Sunday, April 11, 2010

Righteous Anger

Anger seems to be the defining attitude for today. At every turn it seems that we are encountering individuals who are angry about something. From road rage to the service counter at the local Wal-Mart … people are angry about something or at someone. Maybe it is simply the “sign of the times” – what with the down turn in the economy, people out of work or underemployed, the fear factor being released by the various political figures, and any number of properties either in foreclosure or simply cannot be sold – which is producing the unrest that we are witnessing.

My Christian Ethics professor in seminary had the class do a field experiment on the issue of anger as he was trying to help us understand the issue of Righteous Anger. He sent us out to various locations on campus to observe people “discussing” the Viet Nam War – especially from the standpoint as to when the emotion of anger was introduced to the “discussion.” What we all observed is that the first person who got angry was the person losing the argument or was failing to win the discussion.

I listen to a lot of news programs from a wide number of sources – ABC, NBC, CBS, CNN, FOX, plus a full range of conservative radio talk programs. I find it interesting that under the present political landscape the more conservative the political pundits are they getting very angry. One particular individual becomes so angry that he literally is shouting and screaming at the top of his lungs at least once every half hour while calling people he disagrees with some rather awful names. Which causes me to turn once again to the issue of righteous anger.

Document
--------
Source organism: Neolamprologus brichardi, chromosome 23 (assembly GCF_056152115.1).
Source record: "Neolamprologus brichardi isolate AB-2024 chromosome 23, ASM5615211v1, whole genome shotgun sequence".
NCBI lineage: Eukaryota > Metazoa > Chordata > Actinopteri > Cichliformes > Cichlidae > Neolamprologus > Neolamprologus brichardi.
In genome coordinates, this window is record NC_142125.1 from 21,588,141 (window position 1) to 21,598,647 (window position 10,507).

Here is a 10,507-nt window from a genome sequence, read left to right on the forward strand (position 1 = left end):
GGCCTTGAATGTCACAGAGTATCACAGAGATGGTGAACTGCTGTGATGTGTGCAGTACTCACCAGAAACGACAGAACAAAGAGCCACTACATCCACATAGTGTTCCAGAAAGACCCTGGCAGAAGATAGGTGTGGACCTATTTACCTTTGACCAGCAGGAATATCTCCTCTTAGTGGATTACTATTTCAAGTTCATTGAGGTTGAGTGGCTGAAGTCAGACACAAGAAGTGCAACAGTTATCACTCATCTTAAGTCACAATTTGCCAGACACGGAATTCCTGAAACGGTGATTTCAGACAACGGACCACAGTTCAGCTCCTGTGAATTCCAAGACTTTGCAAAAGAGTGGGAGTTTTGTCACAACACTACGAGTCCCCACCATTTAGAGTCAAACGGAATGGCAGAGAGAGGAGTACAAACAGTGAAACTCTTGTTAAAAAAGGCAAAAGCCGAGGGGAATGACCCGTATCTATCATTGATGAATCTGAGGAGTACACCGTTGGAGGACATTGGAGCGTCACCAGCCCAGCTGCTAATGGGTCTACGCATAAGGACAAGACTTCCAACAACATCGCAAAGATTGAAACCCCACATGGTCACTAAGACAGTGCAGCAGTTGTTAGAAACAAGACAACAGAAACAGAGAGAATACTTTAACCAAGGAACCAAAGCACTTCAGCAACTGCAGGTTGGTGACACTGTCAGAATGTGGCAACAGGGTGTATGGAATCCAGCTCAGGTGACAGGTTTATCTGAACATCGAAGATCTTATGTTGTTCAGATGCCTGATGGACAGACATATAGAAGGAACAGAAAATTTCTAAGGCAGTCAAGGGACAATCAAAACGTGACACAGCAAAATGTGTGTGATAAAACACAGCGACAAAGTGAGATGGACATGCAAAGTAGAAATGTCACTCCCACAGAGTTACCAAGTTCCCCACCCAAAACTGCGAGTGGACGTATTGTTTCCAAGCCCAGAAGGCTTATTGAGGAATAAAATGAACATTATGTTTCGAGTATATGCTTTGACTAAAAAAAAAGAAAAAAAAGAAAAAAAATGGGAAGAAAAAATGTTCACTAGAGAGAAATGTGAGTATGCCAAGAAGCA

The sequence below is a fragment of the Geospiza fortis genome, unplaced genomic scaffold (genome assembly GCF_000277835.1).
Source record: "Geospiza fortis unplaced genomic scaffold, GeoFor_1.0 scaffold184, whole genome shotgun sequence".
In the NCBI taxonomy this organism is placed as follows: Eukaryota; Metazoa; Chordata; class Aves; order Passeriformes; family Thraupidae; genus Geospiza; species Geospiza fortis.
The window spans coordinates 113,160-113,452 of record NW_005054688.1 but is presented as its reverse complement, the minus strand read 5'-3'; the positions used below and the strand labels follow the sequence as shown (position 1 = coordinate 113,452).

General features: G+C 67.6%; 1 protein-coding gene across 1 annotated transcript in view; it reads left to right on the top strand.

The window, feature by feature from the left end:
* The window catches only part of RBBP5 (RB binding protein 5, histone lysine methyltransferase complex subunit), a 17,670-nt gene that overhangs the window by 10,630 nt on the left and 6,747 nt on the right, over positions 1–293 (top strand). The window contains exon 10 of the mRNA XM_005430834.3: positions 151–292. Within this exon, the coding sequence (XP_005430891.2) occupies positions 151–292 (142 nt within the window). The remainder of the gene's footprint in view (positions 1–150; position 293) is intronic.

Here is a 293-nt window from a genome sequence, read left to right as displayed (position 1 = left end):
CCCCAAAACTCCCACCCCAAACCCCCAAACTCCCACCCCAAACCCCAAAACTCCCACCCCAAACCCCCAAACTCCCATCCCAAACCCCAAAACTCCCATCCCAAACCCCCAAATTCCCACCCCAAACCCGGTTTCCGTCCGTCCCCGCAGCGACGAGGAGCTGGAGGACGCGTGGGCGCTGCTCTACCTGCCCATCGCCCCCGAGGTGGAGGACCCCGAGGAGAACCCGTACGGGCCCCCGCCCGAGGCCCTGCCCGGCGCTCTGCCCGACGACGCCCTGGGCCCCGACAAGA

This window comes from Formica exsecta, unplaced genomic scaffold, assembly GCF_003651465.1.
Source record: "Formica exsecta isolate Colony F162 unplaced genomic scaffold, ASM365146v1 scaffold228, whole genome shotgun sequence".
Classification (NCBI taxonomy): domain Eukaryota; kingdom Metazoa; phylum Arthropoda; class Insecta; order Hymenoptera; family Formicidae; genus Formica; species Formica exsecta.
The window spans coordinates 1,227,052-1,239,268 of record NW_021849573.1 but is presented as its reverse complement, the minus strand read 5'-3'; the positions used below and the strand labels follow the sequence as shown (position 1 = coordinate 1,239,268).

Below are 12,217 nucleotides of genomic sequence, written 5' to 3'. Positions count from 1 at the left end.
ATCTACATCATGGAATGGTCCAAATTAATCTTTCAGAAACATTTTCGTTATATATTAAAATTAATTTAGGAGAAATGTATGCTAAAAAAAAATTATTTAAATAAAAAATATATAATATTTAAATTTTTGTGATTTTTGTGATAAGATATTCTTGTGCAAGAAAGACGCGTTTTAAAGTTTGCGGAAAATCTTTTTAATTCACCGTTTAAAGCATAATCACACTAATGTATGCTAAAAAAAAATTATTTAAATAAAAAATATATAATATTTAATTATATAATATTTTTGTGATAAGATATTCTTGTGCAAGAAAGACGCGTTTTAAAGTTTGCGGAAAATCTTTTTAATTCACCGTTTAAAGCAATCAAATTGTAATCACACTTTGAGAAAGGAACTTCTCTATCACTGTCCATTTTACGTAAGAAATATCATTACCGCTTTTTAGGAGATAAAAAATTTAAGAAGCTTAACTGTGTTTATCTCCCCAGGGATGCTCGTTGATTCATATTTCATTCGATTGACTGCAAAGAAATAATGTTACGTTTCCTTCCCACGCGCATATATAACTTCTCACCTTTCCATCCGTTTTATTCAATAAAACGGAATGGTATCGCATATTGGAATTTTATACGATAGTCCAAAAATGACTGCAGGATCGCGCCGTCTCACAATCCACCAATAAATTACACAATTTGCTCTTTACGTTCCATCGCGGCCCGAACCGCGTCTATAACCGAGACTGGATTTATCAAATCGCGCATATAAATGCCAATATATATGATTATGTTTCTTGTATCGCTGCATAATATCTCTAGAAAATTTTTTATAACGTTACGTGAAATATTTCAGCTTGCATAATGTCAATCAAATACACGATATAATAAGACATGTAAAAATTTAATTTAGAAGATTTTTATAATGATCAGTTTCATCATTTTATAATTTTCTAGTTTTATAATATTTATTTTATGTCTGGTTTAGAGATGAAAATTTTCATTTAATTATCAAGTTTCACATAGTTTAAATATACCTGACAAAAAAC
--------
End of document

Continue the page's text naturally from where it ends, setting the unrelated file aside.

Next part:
Righteous anger is another matter totally. St. Augustine liked to define a virtue by expressing the two extremes and suggesting that the Christian virtue is in the middle. With righteous anger he defined the extremes as “always angry” and “never angry” – thus the Christian virtue of angry would be “sometimes being angry.” So, when is it a Christian virtue to be angry? Following the example of Jesus it would be over the wrongs suffered by others, especially those who the disenfranchised of society – not when you are losing an argument/discussion or when your idea is being discounted (i.e. the talking political pundits).

How the present climate of anger can be changed is anyone’s guess … it probably is going to have to start with each of us as we seek to change the tone of our discourse. Speaking personally it is difficult and quite the challenge, but it has to begin … doesn’t it?

Quote for today: “It is he who is in the wrong who first gets angry.” William Penn

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